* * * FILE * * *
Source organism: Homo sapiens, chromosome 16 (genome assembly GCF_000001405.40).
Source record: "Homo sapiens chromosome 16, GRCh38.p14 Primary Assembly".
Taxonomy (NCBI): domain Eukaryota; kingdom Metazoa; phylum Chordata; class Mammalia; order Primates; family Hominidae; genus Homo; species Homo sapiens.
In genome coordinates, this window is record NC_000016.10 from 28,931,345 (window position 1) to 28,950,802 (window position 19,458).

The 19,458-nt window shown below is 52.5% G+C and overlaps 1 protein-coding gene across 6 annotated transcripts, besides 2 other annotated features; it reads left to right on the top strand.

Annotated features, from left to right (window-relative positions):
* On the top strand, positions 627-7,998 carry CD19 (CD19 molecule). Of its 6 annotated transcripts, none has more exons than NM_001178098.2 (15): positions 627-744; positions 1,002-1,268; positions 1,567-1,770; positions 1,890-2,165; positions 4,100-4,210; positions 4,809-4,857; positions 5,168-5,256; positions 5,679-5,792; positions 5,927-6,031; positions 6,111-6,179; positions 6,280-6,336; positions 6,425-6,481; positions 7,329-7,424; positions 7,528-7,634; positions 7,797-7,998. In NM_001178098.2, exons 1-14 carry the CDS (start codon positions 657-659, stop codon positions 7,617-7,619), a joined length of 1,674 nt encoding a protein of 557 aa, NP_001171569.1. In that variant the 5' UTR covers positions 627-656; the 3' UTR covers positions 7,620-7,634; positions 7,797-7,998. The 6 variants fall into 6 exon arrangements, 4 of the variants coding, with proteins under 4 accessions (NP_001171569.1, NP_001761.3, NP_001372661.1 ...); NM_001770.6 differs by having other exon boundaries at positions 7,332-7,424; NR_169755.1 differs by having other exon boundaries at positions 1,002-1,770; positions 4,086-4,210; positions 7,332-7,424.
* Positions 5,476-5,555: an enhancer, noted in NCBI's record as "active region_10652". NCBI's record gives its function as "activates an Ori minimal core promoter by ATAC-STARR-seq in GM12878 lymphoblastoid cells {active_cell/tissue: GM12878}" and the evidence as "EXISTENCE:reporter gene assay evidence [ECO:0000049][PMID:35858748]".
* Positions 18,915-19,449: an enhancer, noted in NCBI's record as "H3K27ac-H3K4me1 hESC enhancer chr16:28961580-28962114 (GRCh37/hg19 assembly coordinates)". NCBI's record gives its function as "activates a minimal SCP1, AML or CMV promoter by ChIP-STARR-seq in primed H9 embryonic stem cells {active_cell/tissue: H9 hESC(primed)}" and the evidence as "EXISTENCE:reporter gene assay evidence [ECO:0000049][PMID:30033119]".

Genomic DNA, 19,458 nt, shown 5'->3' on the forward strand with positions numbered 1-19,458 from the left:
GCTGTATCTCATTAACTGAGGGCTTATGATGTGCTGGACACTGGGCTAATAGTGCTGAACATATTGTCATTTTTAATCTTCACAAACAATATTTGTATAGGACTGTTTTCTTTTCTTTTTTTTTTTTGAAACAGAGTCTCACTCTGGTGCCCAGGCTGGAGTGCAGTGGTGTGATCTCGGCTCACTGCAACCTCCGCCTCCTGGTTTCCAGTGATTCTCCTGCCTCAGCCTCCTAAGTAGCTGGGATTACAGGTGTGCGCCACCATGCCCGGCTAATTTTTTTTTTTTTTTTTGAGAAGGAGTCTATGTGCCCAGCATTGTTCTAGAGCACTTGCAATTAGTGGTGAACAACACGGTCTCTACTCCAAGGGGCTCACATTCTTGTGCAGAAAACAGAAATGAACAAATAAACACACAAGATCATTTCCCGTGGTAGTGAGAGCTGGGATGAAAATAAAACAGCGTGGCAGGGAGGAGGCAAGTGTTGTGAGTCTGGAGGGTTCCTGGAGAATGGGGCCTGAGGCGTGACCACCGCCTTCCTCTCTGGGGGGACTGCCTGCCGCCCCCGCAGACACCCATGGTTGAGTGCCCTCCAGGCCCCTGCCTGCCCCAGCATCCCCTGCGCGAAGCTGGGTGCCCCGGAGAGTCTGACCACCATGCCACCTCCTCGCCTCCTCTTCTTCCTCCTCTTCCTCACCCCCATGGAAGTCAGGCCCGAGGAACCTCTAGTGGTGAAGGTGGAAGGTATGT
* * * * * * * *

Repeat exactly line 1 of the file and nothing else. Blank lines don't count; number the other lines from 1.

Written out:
Source organism: Homo sapiens, chromosome 16 (genome assembly GCF_000001405.40).